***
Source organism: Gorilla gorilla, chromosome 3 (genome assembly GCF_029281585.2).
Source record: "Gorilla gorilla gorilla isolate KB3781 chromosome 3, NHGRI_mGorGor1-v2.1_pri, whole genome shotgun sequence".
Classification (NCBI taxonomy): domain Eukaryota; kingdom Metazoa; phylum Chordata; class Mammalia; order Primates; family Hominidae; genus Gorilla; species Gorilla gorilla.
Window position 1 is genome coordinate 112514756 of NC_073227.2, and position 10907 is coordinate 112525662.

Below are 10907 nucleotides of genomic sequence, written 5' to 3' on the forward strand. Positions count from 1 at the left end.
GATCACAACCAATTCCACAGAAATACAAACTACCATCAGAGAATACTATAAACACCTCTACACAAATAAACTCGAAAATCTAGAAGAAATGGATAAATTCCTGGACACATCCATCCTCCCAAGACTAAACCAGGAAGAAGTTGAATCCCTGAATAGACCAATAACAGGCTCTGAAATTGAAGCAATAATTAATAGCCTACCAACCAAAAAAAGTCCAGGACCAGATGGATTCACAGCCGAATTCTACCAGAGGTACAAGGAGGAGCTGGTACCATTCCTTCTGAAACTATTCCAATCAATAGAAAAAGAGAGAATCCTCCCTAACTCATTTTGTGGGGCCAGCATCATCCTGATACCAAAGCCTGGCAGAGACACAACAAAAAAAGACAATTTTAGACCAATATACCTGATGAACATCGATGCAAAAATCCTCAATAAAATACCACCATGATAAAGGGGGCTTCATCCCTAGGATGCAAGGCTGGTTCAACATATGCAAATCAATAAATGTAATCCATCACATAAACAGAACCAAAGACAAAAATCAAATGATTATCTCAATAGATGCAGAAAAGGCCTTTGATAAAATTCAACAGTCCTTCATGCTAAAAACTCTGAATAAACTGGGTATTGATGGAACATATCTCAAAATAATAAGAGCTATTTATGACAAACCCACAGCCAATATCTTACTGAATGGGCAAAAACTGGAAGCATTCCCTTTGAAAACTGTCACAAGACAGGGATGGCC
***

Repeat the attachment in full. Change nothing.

Source organism: Gorilla gorilla, chromosome 3 (genome assembly GCF_029281585.2).
Source record: "Gorilla gorilla gorilla isolate KB3781 chromosome 3, NHGRI_mGorGor1-v2.1_pri, whole genome shotgun sequence".
Classification (NCBI taxonomy): domain Eukaryota; kingdom Metazoa; phylum Chordata; class Mammalia; order Primates; family Hominidae; genus Gorilla; species Gorilla gorilla.
Window position 1 is genome coordinate 112514756 of NC_073227.2, and position 10907 is coordinate 112525662.

Below are 10907 nucleotides of genomic sequence, written 5' to 3' on the forward strand. Positions count from 1 at the left end.
GATCACAACCAATTCCACAGAAATACAAACTACCATCAGAGAATACTATAAACACCTCTACACAAATAAACTCGAAAATCTAGAAGAAATGGATAAATTCCTGGACACATCCATCCTCCCAAGACTAAACCAGGAAGAAGTTGAATCCCTGAATAGACCAATAACAGGCTCTGAAATTGAAGCAATAATTAATAGCCTACCAACCAAAAAAAGTCCAGGACCAGATGGATTCACAGCCGAATTCTACCAGAGGTACAAGGAGGAGCTGGTACCATTCCTTCTGAAACTATTCCAATCAATAGAAAAAGAGAGAATCCTCCCTAACTCATTTTGTGGGGCCAGCATCATCCTGATACCAAAGCCTGGCAGAGACACAACAAAAAAAGACAATTTTAGACCAATATACCTGATGAACATCGATGCAAAAATCCTCAATAAAATACCACCATGATAAAGGGGGCTTCATCCCTAGGATGCAAGGCTGGTTCAACATATGCAAATCAATAAATGTAATCCATCACATAAACAGAACCAAAGACAAAAATCAAATGATTATCTCAATAGATGCAGAAAAGGCCTTTGATAAAATTCAACAGTCCTTCATGCTAAAAACTCTGAATAAACTGGGTATTGATGGAACATATCTCAAAATAATAAGAGCTATTTATGACAAACCCACAGCCAATATCTTACTGAATGGGCAAAAACTGGAAGCATTCCCTTTGAAAACTGTCACAAGACAGGGATGGCC